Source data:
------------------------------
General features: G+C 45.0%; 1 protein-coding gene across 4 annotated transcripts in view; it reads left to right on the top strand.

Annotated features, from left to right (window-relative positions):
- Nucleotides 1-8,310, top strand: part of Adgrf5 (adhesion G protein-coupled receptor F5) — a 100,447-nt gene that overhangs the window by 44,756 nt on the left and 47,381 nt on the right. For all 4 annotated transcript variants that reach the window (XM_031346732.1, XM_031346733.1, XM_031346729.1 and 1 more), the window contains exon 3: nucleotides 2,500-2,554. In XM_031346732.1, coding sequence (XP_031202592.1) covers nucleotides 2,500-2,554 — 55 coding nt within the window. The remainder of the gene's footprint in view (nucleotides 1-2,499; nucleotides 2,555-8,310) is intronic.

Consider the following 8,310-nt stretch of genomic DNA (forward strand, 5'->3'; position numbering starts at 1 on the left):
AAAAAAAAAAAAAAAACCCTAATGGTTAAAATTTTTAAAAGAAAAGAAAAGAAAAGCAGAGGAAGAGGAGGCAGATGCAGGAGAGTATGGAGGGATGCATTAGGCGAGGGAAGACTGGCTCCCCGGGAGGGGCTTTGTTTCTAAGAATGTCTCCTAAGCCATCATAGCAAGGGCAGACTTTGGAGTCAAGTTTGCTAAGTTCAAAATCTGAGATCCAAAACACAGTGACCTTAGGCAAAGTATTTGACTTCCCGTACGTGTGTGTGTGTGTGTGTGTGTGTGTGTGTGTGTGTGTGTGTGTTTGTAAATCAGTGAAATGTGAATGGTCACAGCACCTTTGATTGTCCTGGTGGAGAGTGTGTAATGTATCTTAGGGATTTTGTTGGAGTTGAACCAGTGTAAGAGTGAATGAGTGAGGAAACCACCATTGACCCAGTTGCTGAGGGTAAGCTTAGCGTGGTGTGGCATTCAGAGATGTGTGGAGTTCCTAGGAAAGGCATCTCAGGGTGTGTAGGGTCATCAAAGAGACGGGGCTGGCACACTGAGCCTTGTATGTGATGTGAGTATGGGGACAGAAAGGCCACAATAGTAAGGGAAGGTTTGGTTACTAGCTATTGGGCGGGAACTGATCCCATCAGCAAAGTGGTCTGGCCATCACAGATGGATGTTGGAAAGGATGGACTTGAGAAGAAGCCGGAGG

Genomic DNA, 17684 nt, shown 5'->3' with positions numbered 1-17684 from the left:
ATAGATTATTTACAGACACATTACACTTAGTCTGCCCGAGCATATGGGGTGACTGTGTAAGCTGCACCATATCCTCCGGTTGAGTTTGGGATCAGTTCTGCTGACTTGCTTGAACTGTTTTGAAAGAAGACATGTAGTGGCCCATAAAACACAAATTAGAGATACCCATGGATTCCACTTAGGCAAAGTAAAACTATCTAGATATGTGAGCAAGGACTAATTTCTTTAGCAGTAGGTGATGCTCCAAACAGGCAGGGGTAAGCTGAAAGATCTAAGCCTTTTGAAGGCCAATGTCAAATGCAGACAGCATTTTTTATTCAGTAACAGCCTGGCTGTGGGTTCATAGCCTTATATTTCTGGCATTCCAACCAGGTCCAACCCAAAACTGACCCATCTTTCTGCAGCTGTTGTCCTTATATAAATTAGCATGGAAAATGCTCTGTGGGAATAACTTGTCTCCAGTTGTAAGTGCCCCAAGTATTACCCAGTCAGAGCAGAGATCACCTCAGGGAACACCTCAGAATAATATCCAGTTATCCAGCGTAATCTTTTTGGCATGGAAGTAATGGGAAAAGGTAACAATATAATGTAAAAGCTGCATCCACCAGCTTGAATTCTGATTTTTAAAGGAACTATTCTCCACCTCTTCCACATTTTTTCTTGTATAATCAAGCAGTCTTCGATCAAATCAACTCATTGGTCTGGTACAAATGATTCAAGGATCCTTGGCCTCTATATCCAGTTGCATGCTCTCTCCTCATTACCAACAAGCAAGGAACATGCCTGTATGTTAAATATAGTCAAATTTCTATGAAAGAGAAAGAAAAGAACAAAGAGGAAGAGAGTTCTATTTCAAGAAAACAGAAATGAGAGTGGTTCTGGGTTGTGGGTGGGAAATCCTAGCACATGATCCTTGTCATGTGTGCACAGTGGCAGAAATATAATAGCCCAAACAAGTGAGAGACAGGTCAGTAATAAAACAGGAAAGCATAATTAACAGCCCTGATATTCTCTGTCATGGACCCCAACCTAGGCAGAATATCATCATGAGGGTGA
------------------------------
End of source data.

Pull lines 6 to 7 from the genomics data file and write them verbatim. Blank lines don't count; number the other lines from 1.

Genomic DNA, 17684 nt, shown 5'->3' with positions numbered 1-17684 from the left:
ATAGATTATTTACAGACACATTACACTTAGTCTGCCCGAGCATATGGGGTGACTGTGTAAGCTGCACCATATCCTCCGGTTGAGTTTGGGATCAGTTCTGCTGACTTGCTTGAACTGTTTTGAAAGAAGACATGTAGTGGCCCATAAAACACAAATTAGAGATACCCATGGATTCCACTTAGGCAAAGTAAAACTATCTAGATATGTGAGCAAGGACTAATTTCTTTAGCAGTAGGTGATGCTCCAAACAGGCAGGGGTAAGCTGAAAGATCTAAGCCTTTTGAAGGCCAATGTCAAATGCAGACAGCATTTTTTATTCAGTAACAGCCTGGCTGTGGGTTCATAGCCTTATATTTCTGGCATTCCAACCAGGTCCAACCCAAAACTGACCCATCTTTCTGCAGCTGTTGTCCTTATATAAATTAGCATGGAAAATGCTCTGTGGGAATAACTTGTCTCCAGTTGTAAGTGCCCCAAGTATTACCCAGTCAGAGCAGAGATCACCTCAGGGAACACCTCAGAATAATATCCAGTTATCCAGCGTAATCTTTTTGGCATGGAAGTAATGGGAAAAGGTAACAATATAATGTAAAAGCTGCATCCACCAGCTTGAATTCTGATTTTTAAAGGAACTATTCTCCACCTCTTCCACATTTTTTCTTGTATAATCAAGCAGTCTTCGATCAAATCAACTCATTGGTCTGGTACAAATGATTCAAGGATCCTTGGCCTCTATATCCAGTTGCATGCTCTCTCCTCATTACCAACAAGCAAGGAACATGCCTGTATGTTAAATATAGTCAAATTTCTATGAAAGAGAAAGAAAAGAACAAAGAGGAAGAGAGTTCTATTTCAAGAAAACAGAAATGAGAGTGGTTCTGGGTTGTGGGTGGGAAATCCTAGCACATGATCCTTGTCATGTGTGCACAGTGGCAGAAATATAATAGCCCAAACAAGTGAGAGACAGGTCAGTAATAAAACAGGAAAGCATAATTAACAGCCCTGATATTCTCTGTCATGGACCCCAACCTAGGCAGAATATCATCATGAGGGTGA